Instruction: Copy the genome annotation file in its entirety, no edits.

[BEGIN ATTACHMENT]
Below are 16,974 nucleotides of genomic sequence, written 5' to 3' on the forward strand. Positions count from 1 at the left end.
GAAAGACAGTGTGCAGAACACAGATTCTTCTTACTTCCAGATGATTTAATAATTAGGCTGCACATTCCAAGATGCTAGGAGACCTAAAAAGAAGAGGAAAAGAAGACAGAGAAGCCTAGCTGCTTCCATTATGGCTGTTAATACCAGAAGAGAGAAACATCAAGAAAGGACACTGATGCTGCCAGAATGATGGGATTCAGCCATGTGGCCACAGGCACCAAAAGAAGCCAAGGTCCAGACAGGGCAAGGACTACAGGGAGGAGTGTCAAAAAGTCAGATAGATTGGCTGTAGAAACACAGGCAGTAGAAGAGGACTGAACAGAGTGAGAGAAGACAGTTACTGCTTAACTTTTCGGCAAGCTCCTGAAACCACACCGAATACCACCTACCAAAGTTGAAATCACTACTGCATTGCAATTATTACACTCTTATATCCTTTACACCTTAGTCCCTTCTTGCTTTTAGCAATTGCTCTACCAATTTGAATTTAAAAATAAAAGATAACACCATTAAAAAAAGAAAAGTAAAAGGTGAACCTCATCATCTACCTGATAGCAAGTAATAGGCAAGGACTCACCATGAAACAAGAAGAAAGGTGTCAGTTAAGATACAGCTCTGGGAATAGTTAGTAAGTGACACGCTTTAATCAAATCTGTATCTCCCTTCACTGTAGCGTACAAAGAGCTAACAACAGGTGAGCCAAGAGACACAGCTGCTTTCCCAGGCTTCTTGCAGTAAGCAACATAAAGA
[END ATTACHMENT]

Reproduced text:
Below are 16,974 nucleotides of genomic sequence, written 5' to 3' on the forward strand. Positions count from 1 at the left end.
GAAAGACAGTGTGCAGAACACAGATTCTTCTTACTTCCAGATGATTTAATAATTAGGCTGCACATTCCAAGATGCTAGGAGACCTAAAAAGAAGAGGAAAAGAAGACAGAGAAGCCTAGCTGCTTCCATTATGGCTGTTAATACCAGAAGAGAGAAACATCAAGAAAGGACACTGATGCTGCCAGAATGATGGGATTCAGCCATGTGGCCACAGGCACCAAAAGAAGCCAAGGTCCAGACAGGGCAAGGACTACAGGGAGGAGTGTCAAAAAGTCAGATAGATTGGCTGTAGAAACACAGGCAGTAGAAGAGGACTGAACAGAGTGAGAGAAGACAGTTACTGCTTAACTTTTCGGCAAGCTCCTGAAACCACACCGAATACCACCTACCAAAGTTGAAATCACTACTGCATTGCAATTATTACACTCTTATATCCTTTACACCTTAGTCCCTTCTTGCTTTTAGCAATTGCTCTACCAATTTGAATTTAAAAATAAAAGATAACACCATTAAAAAAAGAAAAGTAAAAGGTGAACCTCATCATCTACCTGATAGCAAGTAATAGGCAAGGACTCACCATGAAACAAGAAGAAAGGTGTCAGTTAAGATACAGCTCTGGGAATAGTTAGTAAGTGACACGCTTTAATCAAATCTGTATCTCCCTTCACTGTAGCGTACAAAGAGCTAACAACAGGTGAGCCAAGAGACACAGCTGCTTTCCCAGGCTTCTTGCAGTAAGCAACATAAAGA